Every week, tens of thousands of words are written about journalism and new media — where they're at, where they're going, where they should be going, what that means. As I wrote in my opening post
, anyone publishing their thoughts about media and news is part of a conversation that is at least robust and possibly overcrowded. Keeping track of that discussion can be an overwhelming task, especially if it's something you're doing, as I am, largely outside of the time you're putting into your "day job."
That's why I plan to put together a regular review of that discussion, helping let people know who's saying what and where it fits into the discussion. I'll give a little bit of my take on what they're saying, where it's appropriate.
I'm doing this for two reasons: First, the conversation around the news media and new media is a sprawling, unruly one — something not tied to any defined community or leader. When I first dove into this discussion as a listener, I found few people actively and regularly attempting to curate it. There are several well-edited, comprehensive curators of various aspects of this discussion — Romenesko
for the establishment media, Mashable
for social media, Gawker
for who's who and gossip, the fire hose that is The Huffington Post
for just about everything — but it was difficult to find someone pulling the best together in a coherent way.
A small group of people do this very well on Twitter, led by the indispensable Jay Rosen
, who functioned as my de facto professor in Future of Journalism 101. Rosen is an inspiration for what I'm trying to do here — give people an entry point into an ongoing discussion, point them to the best (or at least most important) of that discussion and help them connect the dots. I think there's a tremendous value to helping do that within a community — the buzzword for it right now seems to be "curation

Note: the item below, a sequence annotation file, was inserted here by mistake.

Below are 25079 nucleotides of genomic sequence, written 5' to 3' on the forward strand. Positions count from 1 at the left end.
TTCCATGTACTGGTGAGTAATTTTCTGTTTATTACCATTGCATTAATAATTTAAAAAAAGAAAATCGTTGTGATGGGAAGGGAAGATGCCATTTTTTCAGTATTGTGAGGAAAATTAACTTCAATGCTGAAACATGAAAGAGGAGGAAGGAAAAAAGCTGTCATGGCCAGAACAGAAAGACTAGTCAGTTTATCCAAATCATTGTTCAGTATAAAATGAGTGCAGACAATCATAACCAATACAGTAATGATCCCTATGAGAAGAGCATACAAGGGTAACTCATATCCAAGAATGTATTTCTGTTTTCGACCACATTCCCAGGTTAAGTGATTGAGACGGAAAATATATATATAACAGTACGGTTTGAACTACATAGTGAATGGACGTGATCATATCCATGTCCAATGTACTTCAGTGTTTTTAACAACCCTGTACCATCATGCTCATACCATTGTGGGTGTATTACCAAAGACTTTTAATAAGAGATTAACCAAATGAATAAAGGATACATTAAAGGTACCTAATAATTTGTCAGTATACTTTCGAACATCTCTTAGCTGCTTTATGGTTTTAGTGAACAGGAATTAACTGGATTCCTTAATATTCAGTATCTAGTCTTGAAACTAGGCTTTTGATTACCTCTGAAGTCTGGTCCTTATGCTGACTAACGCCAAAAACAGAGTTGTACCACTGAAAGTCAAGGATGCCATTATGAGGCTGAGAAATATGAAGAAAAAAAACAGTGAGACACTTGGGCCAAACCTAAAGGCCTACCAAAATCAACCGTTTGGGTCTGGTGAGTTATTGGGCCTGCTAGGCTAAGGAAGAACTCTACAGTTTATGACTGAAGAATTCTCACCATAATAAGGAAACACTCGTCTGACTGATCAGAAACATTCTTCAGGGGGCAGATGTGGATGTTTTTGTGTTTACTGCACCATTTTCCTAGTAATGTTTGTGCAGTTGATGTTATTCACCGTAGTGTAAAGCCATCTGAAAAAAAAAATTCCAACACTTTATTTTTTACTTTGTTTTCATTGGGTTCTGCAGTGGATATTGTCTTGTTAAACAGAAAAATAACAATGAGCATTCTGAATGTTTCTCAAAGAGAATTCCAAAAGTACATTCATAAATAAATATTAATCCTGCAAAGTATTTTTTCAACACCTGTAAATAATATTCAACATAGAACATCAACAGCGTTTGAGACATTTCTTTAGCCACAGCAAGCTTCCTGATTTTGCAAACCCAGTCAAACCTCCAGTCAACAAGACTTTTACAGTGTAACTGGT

" — and I want to help provide some of that value.
If the newsroom in which I work is any indication, there are many people in journalism now who are deeply interested in this discussion but aren't following it in any substantive way. It may be crucial to the field in which they work, but they either don't have the time to dive into it, or don't understand it, or don't know where to start, or resent that the fact that it's even occurring. In part, these reviews are for these people, as well as others at the fringes of the discussion: I hope I can give them one more reason to dive in.
My second reason is a more personal one: I'm still learning this discussion, too, and I think the best way for me to continue to grasp it is to synthesize and explain it for others. That leads to the big, fat caveat that needs to go here: I'm not an expert in this discussion; in fact, I'm relatively new to it. Consequently, I don't intend to write in the professorial tone that people like Rosen and Jeff Jarvis
have earned. This review won't be comprehensive, either; I know that my view of this discussion is going to (quite naturally) be limited in its scope and clarity, so I'm depending on you to correct me and point me to things I'm missing.
I hate to paraphrase a corporate slogan
, but it's apt here: Let's learn something together.